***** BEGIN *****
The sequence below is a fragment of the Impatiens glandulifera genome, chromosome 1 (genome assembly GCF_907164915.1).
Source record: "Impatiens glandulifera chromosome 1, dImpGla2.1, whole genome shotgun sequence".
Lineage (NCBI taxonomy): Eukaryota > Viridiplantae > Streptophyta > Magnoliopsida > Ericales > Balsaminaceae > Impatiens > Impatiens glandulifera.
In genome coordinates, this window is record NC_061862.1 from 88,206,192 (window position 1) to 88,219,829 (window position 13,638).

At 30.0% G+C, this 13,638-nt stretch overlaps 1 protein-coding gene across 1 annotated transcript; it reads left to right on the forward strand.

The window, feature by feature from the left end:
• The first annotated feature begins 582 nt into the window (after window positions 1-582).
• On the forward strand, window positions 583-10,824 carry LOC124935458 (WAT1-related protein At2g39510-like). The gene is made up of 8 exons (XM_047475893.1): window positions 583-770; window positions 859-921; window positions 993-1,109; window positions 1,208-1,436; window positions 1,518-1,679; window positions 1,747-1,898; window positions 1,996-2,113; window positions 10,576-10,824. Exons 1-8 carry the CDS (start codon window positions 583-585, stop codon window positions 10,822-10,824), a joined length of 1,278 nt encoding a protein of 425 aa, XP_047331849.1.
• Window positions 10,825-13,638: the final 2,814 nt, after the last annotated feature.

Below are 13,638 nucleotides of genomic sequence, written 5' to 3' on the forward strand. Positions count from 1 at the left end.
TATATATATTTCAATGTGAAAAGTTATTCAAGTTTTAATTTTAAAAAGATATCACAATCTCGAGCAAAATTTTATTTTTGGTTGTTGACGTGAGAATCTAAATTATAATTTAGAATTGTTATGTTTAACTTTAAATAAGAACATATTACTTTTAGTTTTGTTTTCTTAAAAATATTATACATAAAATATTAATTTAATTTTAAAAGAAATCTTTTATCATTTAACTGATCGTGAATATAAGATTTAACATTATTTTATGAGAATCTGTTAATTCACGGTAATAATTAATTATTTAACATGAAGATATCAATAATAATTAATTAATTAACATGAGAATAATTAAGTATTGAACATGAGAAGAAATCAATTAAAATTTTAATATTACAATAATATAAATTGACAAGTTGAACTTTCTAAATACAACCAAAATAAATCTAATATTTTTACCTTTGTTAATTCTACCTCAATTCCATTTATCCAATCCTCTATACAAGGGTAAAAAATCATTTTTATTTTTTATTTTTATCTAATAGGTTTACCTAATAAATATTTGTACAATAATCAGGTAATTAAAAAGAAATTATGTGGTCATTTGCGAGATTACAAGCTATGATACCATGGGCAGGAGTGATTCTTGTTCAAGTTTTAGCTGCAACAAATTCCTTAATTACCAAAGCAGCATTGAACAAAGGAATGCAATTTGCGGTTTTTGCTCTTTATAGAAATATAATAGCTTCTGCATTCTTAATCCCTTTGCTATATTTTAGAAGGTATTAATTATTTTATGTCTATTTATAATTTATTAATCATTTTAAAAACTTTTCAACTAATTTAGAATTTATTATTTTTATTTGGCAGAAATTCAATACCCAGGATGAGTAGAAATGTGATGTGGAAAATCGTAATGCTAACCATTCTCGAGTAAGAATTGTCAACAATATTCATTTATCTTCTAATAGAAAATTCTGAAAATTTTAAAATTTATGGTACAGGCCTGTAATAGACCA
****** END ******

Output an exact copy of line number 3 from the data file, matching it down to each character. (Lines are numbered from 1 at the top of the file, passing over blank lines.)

Lineage (NCBI taxonomy): Eukaryota > Viridiplantae > Streptophyta > Magnoliopsida > Ericales > Balsaminaceae > Impatiens > Impatiens glandulifera.